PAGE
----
Until the Federal Ministry of Health waded into the matter last week and determined that popular soft drinks Fanta and Sprite are safe to drink, a row had developed in this country over the consumption of both drinks. The row arose following a court ruling by Justice Adedayo Oyebanji of the Lagos High Court, Igbosere, who ordered the National Agency for Food, Drug Administration and Control (NAFDAC) to direct the Nigeria Bottling Company Plc., manufacturers of Fanta and Sprite soft drinks, to include a warning on the bottles of the product that its content should not be taken together with Vitamin C.
The order followed a suit filed in 2008 by a businessman, Fijabi Adebo and his firm, Fijabi Adebo Holdings Ltd against NBC and NAFDAC. Fijabi had bought large quantities of different NBC products and exported them to UK but on getting there, both Fanta and Sprite failed the sample test for human consumption of the Stockport Metropolitan Borough Council's Trading Standards Department of Environment and Economy Directorate. They were found to be poisonous when mixed with ascorbic acid, i.e. Vitamin C. NBC however argued that the chemical components in its soft drinks are safe for consumption in Nigeria and that Fisabi was not entitled to recovery of damages because he engaged in "illegal exportation of products meant for local distribution."
Many Nigerians interpreted this ruling to mean that Fanta and Sprite are not fit for human consumption since UK authorities had said so. Minister of Health Prof Isaac Adewole quickly waded into the matter and set up a panel of experts to probe it, as did the Consumer Protection Council, CPC. Late last week, the investigation was concluded and Federal Ministry of Health certified both Fanta and Sprite as safe for consumers. The explanation was rather complicated. FMOH's Director of Media and Public Relations Akinola Boade said the Ministry's investigation revealed that both benzoic acid and ascorbic acid (Vitamin C) are ingredients approved by International Food Safety regulators and used in many food and beverage products around the world.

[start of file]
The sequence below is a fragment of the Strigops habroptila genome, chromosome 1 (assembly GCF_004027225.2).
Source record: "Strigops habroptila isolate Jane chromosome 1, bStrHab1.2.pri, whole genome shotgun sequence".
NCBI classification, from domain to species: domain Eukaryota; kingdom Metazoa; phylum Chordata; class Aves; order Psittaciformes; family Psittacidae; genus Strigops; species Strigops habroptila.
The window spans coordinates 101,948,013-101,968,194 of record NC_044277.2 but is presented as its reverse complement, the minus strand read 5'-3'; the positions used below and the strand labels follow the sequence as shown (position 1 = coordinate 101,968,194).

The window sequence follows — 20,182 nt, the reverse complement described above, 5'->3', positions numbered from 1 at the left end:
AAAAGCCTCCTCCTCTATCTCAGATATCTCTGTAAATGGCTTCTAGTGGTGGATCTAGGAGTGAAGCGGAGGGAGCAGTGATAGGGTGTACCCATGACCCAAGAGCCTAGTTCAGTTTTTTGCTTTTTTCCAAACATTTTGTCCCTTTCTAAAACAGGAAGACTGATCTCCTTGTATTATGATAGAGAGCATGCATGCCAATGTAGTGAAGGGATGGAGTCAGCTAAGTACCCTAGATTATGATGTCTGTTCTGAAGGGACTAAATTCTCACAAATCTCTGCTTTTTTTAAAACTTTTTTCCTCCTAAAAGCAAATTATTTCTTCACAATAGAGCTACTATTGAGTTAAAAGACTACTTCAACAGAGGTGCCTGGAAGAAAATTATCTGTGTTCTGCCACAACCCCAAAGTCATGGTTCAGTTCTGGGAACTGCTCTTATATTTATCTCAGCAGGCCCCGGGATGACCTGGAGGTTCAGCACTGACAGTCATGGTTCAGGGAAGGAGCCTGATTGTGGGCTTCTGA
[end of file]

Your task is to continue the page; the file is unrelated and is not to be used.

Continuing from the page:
He said, "Codex Alimentarius Commission (CAC) is the organ established by Food and Agriculture Organisation of the United Nations (FAO) and World Health Organization (WHO) to set internationally recognised standards, codes of practice, guidelines relating to foods, food production and food safety. In the case of Benzoic acid, the standard set by Codex was 600mg/kg until recently reviewed to 250mg/kg and adopted in 2016 (CODEX STAN 192-1995 revised 2015 and 2016); with reference to the Codex standard and other relevant documents, Standards Organisation of Nigeria (SON) as the standard setting body in Nigeria in consultation with technical experts and relevant stakeholders elaborated the standard of benzoic acid in soft drinks to be at 250mg/kg based on the national climatic and storage conditions - this standard has been in existence since 1997 and revised in 2008 (NIS 217:2008). He also said, "The levels of benzoic acid in Fanta and Sprite presented by the claimant in the court are 188.64mg/kg, 201.06mg/kg and 161.5mg/kg respectively; these levels are in compliance with both the Codex and Nigeria Industrial Standards."
This is reassuring if FMOH is satisfied that Nigeria Bottling Company's products in Nigeria are safe for human consumption and that they meet our local regulatory specifications. A finding to the contrary would have created a major panic, given the popularity of these drinks in Nigeria. The only question remaining is how adequate these local regulatory rules are and how alert our regulatory agencies are not only in setting but also in enforcing standards in the food and beverage industry. We urge our regulatory agencies to be very pro-active in this matter, to constantly keep up with unfolding research into food product safety and evolving standards all over the world, and to adjust and update our local rules and standards accordingly. They should also enforce them strictly and efficiently.